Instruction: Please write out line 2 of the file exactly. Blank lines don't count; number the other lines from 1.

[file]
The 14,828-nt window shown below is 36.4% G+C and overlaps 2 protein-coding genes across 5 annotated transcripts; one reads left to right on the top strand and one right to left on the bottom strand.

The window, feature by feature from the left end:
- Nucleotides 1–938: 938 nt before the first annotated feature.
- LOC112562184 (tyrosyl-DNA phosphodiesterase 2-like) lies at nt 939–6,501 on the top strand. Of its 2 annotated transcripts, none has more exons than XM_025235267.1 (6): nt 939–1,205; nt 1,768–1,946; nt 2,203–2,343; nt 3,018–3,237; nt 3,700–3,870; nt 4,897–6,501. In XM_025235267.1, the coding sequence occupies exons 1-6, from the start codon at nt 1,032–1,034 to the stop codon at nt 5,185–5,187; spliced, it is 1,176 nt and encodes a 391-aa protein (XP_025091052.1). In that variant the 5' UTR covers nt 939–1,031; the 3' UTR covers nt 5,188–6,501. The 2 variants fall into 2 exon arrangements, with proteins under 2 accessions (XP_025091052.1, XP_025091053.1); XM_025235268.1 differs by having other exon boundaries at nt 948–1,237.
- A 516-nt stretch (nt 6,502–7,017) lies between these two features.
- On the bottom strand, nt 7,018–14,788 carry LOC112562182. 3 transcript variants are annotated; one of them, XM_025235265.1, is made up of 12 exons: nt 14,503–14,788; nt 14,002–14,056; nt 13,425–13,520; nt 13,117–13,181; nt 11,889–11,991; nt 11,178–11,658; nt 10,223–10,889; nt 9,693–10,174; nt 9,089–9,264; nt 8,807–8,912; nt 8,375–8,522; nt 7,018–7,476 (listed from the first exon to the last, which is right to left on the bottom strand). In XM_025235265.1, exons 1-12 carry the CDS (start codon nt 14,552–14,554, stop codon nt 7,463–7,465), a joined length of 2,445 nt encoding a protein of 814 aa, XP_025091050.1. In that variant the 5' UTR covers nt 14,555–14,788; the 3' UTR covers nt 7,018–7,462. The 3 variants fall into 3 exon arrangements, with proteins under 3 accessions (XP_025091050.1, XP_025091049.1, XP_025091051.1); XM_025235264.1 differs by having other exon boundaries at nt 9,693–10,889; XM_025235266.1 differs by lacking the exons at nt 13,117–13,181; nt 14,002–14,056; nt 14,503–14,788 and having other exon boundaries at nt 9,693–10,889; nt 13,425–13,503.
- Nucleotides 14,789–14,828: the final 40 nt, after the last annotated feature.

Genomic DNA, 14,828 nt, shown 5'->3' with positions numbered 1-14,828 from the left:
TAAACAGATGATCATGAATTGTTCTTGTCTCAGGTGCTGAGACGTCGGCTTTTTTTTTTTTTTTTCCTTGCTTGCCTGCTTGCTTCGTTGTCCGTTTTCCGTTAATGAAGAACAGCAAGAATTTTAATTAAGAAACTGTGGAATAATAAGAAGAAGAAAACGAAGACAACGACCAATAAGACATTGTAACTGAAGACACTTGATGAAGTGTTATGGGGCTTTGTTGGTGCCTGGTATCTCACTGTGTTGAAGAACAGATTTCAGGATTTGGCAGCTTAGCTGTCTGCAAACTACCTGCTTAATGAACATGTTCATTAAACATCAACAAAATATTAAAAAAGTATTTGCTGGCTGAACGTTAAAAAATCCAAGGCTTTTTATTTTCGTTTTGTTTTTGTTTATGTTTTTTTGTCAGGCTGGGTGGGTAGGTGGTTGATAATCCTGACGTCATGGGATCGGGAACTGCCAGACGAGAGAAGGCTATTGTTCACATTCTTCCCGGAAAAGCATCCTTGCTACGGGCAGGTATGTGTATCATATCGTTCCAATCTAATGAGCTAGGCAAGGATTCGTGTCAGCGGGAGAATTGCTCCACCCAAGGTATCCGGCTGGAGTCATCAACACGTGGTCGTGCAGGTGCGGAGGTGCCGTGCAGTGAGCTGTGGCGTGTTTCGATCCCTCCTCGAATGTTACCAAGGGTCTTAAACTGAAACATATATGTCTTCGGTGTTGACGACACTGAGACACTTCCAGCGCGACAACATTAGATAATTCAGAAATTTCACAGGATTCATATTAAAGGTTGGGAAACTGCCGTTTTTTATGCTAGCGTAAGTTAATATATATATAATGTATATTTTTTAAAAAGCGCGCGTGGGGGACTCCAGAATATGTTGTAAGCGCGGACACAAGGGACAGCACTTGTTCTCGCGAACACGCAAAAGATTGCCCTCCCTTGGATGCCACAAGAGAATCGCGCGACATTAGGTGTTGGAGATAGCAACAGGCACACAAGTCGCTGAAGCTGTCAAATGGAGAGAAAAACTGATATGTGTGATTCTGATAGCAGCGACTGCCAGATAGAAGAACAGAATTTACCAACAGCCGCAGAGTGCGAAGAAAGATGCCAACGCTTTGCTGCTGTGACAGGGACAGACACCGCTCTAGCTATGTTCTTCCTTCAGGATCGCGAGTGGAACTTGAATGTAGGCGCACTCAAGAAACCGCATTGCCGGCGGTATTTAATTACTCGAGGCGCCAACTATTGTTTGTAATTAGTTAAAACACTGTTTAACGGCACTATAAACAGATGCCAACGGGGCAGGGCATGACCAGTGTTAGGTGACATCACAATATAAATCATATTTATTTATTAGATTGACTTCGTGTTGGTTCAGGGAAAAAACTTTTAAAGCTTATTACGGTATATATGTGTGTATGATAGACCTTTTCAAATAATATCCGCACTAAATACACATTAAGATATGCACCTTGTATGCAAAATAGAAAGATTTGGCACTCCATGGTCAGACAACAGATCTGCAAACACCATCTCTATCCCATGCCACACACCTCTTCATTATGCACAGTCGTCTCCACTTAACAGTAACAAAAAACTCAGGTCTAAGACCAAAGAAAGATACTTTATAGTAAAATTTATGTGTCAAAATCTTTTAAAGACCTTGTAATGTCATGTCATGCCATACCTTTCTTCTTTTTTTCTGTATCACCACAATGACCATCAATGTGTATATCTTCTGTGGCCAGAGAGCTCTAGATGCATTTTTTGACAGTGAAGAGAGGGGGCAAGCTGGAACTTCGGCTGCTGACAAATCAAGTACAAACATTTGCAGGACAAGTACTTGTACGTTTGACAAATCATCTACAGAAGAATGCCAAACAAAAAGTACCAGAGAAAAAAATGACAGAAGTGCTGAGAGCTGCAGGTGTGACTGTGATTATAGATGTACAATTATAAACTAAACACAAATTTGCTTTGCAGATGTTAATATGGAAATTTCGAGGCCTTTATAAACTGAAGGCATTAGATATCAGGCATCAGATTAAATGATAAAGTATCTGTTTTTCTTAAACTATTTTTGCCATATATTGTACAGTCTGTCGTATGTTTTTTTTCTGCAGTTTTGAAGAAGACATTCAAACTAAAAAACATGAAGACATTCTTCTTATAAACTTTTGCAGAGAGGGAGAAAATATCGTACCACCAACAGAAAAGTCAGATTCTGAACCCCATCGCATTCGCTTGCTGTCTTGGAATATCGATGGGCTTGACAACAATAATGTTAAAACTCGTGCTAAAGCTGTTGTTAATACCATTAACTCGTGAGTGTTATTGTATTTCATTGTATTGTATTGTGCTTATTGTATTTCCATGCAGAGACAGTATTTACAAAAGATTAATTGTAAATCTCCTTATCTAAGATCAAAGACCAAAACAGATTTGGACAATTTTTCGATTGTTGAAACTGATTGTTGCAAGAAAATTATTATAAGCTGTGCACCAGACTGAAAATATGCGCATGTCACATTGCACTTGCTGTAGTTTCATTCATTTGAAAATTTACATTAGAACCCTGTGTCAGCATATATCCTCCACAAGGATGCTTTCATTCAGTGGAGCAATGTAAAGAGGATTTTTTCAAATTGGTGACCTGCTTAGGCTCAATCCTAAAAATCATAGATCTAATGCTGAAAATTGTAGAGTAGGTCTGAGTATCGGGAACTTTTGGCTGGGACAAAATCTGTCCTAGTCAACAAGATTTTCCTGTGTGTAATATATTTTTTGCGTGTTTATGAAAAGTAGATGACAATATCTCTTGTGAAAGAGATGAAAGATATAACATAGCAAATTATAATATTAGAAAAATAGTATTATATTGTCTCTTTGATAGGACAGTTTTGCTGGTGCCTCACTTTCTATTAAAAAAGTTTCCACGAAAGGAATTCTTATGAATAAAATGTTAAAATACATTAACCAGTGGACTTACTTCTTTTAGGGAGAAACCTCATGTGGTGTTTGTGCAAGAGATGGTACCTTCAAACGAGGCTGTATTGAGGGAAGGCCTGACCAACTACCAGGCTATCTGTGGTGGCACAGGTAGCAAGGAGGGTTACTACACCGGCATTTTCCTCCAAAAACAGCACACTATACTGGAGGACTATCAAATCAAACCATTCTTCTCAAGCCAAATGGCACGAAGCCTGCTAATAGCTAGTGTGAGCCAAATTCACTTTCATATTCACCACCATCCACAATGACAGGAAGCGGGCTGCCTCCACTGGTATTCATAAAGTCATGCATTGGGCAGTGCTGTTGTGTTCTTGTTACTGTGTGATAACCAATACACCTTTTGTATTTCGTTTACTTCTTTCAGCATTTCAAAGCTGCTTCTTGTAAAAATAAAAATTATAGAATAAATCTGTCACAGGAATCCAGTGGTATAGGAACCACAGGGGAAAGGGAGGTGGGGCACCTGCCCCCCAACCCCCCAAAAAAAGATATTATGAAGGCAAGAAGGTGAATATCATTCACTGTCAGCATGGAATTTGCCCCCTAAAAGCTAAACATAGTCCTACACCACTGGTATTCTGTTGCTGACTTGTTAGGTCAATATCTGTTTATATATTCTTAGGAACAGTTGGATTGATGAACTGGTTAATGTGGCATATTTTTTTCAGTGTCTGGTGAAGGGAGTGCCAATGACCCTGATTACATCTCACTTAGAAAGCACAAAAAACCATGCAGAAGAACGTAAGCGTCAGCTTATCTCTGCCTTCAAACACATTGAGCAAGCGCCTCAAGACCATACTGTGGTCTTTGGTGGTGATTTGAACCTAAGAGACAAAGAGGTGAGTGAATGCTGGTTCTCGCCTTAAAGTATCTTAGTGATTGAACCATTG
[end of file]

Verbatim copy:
The window, feature by feature from the left end: